Envelope with top secret stamp and blank papers.
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Within the realm of containers, secrets are assets such as SSH keys, SSL certificates and passwords that are used to connect to services such as cloud accounts, APIs and other containers. Secrets can be used to manage this sensitive data required by containers at runtime. The problem is that you do not want to store those secrets within the image or in your source, because that can lead to serious security issues.

Imagine, if you will, some nefarious user hacks into your Docker Swarm and then views those passwords or certificates to gain access to your accounts. That will not do.

To avoid such a scenario, you should consider using secrets. Instead of those passwords being stored within containers and images, you create the secret with Docker, which is encrypted, and then you can pass the secret to your containers, so they are never seen as plain text. With this system, it’s harder for cybercriminals to use those secrets against you.

I’m going to show you how to create a secret with Docker and then how to use it to deploy a Docker service.

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What you’ll need

To make this work, you will need a running instance of Docker. It doesn’t matter if that’s a single instance running on Linux, macOS or Windows, or a full Docker Swarm cluster. That’s all you need. Let’s share some secrets.

How to create a secret

The first thing we’ll do is create our secret. We’ll use the printf command and pipe the output of that to the docker command to create a secret called my_test_secret. To do this, log into your Docker controller and issue the command:

printf "This is my super secret secret" | docker secret create my_test_secret -

You can verify if the secret was successfully created by listing all of your current secrets with the command:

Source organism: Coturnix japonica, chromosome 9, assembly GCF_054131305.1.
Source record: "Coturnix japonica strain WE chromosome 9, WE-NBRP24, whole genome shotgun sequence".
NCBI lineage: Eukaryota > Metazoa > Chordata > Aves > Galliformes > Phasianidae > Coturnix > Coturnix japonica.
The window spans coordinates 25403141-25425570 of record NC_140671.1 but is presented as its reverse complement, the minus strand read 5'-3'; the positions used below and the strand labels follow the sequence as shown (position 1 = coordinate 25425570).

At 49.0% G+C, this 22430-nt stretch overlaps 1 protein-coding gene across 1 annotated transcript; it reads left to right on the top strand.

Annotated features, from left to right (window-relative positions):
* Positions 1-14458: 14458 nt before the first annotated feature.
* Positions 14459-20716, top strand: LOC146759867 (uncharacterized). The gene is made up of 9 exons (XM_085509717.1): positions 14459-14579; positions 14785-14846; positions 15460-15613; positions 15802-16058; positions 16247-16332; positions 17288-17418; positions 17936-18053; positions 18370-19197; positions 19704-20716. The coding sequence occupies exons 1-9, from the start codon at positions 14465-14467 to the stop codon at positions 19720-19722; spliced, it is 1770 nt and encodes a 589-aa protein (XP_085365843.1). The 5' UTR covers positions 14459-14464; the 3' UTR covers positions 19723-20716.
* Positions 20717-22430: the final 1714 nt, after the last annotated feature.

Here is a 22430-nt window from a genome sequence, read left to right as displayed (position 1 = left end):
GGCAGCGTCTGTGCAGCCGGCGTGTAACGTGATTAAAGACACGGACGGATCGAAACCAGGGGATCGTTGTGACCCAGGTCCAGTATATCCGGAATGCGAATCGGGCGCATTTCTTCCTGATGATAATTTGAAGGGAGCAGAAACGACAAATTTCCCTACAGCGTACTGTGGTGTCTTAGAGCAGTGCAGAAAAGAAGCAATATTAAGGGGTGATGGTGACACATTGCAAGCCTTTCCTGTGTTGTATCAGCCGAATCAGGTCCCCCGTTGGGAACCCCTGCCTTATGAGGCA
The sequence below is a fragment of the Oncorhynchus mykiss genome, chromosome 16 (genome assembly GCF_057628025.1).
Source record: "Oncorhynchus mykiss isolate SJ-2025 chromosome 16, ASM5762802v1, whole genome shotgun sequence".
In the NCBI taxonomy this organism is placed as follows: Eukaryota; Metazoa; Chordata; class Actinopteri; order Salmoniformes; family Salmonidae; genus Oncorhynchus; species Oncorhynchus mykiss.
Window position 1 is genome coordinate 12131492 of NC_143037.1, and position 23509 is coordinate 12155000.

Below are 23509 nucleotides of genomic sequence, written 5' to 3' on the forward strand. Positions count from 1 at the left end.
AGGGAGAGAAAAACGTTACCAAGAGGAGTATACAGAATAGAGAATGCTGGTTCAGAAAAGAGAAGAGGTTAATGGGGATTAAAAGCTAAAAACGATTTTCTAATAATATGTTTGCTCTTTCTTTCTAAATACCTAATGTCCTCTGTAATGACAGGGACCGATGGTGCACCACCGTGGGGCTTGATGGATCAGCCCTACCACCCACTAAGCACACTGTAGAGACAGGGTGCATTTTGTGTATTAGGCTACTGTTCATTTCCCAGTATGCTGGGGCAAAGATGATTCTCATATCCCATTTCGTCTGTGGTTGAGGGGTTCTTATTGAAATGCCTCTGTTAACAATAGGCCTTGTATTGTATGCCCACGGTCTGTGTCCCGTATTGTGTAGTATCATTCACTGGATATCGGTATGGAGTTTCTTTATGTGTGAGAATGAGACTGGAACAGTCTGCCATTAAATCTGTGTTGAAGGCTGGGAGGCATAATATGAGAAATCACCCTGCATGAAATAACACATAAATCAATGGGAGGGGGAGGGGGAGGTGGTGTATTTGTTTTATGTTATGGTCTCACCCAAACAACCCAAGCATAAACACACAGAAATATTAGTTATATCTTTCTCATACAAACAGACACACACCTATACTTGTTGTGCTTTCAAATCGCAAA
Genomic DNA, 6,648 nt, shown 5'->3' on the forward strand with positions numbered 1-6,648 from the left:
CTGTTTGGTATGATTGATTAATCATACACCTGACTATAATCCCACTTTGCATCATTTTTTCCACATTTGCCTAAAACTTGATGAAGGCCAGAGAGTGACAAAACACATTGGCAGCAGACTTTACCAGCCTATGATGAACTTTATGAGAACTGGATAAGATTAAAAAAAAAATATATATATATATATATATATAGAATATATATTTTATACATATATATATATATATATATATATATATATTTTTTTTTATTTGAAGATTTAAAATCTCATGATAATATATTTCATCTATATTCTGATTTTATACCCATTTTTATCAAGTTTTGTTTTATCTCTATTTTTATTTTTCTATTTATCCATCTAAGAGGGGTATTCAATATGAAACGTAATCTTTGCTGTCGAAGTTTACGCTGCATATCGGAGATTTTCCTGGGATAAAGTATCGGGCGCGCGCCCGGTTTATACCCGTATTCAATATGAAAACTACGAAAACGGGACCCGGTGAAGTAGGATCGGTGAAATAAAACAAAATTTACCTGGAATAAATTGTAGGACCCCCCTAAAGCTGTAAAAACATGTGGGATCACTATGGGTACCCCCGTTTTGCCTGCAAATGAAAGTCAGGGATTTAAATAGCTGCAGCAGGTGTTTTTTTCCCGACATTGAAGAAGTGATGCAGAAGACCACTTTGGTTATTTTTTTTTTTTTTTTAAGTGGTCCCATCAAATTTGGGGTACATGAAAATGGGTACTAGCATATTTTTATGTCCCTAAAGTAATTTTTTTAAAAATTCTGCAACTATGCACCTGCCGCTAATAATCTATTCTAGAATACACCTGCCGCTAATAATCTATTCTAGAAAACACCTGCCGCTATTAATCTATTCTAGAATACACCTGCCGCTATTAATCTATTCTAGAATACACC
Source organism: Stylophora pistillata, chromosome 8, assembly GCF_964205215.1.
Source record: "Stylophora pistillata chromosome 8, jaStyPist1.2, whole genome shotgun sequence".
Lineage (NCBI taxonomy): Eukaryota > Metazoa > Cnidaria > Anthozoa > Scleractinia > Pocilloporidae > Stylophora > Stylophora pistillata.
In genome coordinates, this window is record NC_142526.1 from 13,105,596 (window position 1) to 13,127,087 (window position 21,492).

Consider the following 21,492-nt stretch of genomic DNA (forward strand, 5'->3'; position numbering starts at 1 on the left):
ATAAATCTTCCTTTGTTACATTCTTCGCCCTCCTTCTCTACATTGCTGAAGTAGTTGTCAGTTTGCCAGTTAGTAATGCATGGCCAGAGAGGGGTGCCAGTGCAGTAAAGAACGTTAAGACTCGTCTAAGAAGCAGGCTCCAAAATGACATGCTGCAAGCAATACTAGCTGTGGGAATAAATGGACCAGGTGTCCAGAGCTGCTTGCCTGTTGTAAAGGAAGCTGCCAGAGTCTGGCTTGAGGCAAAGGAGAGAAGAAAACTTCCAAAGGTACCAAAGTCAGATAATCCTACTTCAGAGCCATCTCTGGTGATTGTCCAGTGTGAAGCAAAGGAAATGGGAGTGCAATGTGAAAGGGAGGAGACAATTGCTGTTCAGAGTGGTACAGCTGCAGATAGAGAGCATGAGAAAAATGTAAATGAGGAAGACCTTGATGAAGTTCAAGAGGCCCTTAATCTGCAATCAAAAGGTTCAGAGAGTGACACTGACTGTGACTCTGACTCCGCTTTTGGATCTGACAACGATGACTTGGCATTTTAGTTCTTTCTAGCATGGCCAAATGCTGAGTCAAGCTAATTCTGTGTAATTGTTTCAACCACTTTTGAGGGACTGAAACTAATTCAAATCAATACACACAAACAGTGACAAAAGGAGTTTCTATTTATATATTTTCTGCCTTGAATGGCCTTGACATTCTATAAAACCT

docker secret ls

You should see a listing like this:

ttx3h2zarswj4wxgum5heobfx   my_test_secret   4 seconds ago 4 seconds ago

How to create a service that uses the secret

What we’ll do now is create a Redis service that has full access to the secret. The nice thing about this is that the actual container won’t save the secret internally, but can use it via the docker secrets mechanism.

To deploy that service, using the my_test_secret secret, the command looks something like this:

docker service  create --name redis --secret my_test_secret redis:alpine

Verify the service is running with the command:

docker service ps redis

You should see a listing that looks like this:

0z6v0js2hu5q   redis.1   redis:alpine   dockernode1   Running     Running 34 seconds ago

Verify the service has access to the secret with the command:

docker container exec $(docker ps --filter name=redis -q) ls -l /run/secrets

You should see something like this in the output:

-r--r--r-- 1 root root        17 May 24 13:16 my_test_secret

Finally, you can view the contents of the secret with the command:

docker container exec $(docker ps --filter name=redis -q) cat /run/secrets/my_test_secret

The output should look something like this:

This is my super secret secret

Now, if you commit the container, the secret is no longer available. Do that with the command:

docker commit $(docker ps --filter name=redis -q) committed_redis

Verify the secret is no longer available with the command:

docker run --rm -it committed_redis cat /run/secrets/my_test_secret

You should see in the output, something like this:

cat: can't open '/run/secrets/my_test_secret': No such file or directory

failed to resize tty, using default size

You can then remove access to the secret with the command:

docker service update --secret-rm my_test_secret redis

And that, my friends, is how you create a secret in Docker and use it within a service.

How to learn more about Docker

If you want to learn more about Docker, don’t miss these resources in the TechRepublic Academy:

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